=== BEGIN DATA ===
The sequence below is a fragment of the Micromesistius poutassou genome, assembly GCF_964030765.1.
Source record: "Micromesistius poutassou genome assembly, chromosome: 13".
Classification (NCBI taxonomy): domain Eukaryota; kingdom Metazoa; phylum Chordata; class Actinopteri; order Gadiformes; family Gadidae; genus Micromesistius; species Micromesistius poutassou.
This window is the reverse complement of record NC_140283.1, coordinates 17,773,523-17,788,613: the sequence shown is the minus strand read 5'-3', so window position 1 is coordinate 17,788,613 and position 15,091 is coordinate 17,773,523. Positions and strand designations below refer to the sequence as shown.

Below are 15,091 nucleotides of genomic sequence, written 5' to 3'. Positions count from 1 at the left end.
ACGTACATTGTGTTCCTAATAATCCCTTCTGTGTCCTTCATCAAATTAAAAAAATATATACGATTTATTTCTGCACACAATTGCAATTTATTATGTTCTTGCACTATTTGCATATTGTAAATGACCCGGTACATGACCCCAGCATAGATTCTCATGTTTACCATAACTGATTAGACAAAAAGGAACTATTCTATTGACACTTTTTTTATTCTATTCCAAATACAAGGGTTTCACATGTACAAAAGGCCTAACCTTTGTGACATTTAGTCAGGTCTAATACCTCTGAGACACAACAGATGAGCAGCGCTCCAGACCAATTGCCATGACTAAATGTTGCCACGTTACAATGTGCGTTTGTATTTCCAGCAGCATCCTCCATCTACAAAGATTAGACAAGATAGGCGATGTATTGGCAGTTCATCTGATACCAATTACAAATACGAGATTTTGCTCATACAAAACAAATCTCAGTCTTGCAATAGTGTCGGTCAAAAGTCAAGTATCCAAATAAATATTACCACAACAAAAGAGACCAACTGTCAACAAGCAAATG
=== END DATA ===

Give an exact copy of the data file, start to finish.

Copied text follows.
The sequence below is a fragment of the Micromesistius poutassou genome, assembly GCF_964030765.1.
Source record: "Micromesistius poutassou genome assembly, chromosome: 13".
Classification (NCBI taxonomy): domain Eukaryota; kingdom Metazoa; phylum Chordata; class Actinopteri; order Gadiformes; family Gadidae; genus Micromesistius; species Micromesistius poutassou.
This window is the reverse complement of record NC_140283.1, coordinates 17,773,523-17,788,613: the sequence shown is the minus strand read 5'-3', so window position 1 is coordinate 17,788,613 and position 15,091 is coordinate 17,773,523. Positions and strand designations below refer to the sequence as shown.

Below are 15,091 nucleotides of genomic sequence, written 5' to 3'. Positions count from 1 at the left end.
ACGTACATTGTGTTCCTAATAATCCCTTCTGTGTCCTTCATCAAATTAAAAAAATATATACGATTTATTTCTGCACACAATTGCAATTTATTATGTTCTTGCACTATTTGCATATTGTAAATGACCCGGTACATGACCCCAGCATAGATTCTCATGTTTACCATAACTGATTAGACAAAAAGGAACTATTCTATTGACACTTTTTTTATTCTATTCCAAATACAAGGGTTTCACATGTACAAAAGGCCTAACCTTTGTGACATTTAGTCAGGTCTAATACCTCTGAGACACAACAGATGAGCAGCGCTCCAGACCAATTGCCATGACTAAATGTTGCCACGTTACAATGTGCGTTTGTATTTCCAGCAGCATCCTCCATCTACAAAGATTAGACAAGATAGGCGATGTATTGGCAGTTCATCTGATACCAATTACAAATACGAGATTTTGCTCATACAAAACAAATCTCAGTCTTGCAATAGTGTCGGTCAAAAGTCAAGTATCCAAATAAATATTACCACAACAAAAGAGACCAACTGTCAACAAGCAAATG